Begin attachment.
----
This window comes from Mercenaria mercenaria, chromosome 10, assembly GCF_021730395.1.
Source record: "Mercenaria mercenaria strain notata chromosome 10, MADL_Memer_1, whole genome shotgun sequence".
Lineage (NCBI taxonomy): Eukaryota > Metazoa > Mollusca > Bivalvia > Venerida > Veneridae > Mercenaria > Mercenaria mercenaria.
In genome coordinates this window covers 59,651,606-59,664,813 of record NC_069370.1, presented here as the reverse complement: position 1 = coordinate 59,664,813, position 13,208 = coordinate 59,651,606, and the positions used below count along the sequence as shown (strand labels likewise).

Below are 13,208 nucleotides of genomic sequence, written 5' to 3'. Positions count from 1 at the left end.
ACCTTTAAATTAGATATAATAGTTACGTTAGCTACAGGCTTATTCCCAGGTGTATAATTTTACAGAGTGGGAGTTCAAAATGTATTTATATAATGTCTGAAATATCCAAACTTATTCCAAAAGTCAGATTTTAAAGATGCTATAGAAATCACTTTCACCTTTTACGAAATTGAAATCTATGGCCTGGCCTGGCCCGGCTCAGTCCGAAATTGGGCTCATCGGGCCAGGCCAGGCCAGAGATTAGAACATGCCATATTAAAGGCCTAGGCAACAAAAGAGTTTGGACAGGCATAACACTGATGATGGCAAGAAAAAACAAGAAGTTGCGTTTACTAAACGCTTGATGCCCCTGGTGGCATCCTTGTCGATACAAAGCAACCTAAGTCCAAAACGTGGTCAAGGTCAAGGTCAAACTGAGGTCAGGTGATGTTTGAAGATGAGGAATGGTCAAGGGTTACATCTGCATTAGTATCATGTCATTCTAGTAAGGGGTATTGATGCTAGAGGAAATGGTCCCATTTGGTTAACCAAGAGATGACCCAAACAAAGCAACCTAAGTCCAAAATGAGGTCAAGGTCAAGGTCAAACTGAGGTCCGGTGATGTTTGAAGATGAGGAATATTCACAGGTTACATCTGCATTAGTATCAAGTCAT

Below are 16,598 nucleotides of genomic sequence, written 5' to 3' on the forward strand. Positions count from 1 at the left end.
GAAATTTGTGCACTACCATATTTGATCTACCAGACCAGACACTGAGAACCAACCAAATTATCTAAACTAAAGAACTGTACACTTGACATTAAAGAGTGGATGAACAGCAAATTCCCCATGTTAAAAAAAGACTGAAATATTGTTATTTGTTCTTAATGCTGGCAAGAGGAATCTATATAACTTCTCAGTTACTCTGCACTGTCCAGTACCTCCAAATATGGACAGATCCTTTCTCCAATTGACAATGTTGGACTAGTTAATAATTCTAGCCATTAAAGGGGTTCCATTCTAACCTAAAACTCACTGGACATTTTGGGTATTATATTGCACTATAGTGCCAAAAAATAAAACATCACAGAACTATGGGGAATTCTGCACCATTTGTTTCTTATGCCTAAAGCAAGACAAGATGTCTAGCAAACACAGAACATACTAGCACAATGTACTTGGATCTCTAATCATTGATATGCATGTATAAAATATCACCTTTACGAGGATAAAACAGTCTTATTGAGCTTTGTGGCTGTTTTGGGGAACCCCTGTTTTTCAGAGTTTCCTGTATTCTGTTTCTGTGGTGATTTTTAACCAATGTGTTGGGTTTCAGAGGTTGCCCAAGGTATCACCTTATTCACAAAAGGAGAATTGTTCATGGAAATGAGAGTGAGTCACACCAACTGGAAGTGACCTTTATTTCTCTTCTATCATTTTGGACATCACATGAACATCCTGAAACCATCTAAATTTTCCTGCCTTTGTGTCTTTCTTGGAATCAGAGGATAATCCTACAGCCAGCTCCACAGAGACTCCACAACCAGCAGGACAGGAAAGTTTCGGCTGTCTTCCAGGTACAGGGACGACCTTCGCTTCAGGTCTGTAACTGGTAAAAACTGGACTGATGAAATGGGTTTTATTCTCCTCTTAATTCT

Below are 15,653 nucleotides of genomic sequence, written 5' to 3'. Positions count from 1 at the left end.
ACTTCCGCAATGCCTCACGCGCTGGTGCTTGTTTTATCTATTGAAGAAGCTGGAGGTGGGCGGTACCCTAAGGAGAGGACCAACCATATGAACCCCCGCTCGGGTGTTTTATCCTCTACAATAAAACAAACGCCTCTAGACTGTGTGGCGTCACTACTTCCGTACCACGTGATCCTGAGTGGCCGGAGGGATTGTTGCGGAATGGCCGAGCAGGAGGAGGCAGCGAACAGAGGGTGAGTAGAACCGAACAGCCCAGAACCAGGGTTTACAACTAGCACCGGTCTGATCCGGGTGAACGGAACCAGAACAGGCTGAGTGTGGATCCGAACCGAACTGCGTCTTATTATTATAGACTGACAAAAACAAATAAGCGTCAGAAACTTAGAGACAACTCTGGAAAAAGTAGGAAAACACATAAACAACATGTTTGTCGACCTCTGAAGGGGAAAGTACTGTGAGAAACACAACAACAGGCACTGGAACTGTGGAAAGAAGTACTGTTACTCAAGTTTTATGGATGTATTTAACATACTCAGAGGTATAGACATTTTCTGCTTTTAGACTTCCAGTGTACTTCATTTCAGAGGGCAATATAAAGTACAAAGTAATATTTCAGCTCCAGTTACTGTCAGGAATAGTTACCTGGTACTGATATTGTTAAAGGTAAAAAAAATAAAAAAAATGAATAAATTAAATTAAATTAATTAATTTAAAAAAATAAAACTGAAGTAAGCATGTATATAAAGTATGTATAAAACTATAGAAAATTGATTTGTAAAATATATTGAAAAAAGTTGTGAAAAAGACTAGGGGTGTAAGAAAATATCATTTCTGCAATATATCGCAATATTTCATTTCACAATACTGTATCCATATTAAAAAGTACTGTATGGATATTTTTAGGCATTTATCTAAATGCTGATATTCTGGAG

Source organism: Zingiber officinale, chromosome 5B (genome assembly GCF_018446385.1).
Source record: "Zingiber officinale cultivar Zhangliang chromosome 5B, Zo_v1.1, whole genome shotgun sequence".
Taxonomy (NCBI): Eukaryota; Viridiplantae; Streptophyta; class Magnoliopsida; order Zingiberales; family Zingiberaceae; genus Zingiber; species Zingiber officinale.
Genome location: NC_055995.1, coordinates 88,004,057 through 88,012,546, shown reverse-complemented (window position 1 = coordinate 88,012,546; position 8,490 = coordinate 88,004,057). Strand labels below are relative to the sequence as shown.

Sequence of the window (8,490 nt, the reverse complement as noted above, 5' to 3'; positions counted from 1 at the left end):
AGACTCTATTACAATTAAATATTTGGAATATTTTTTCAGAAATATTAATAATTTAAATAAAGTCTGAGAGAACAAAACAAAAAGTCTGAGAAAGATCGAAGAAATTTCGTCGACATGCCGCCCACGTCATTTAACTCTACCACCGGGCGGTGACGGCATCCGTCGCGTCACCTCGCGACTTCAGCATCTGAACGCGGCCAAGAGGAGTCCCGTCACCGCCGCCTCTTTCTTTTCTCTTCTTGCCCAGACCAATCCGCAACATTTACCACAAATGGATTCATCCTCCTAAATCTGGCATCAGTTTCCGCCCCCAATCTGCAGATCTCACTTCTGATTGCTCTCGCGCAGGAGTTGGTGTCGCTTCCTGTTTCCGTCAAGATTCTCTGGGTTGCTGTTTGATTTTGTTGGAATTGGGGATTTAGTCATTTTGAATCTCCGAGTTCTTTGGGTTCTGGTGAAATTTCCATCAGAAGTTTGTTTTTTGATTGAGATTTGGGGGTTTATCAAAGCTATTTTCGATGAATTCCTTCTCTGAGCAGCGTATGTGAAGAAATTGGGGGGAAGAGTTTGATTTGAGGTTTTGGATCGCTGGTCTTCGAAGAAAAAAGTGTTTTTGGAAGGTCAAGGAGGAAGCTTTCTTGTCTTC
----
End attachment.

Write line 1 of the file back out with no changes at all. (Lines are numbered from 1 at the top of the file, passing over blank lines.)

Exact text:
This window comes from Mercenaria mercenaria, chromosome 10, assembly GCF_021730395.1.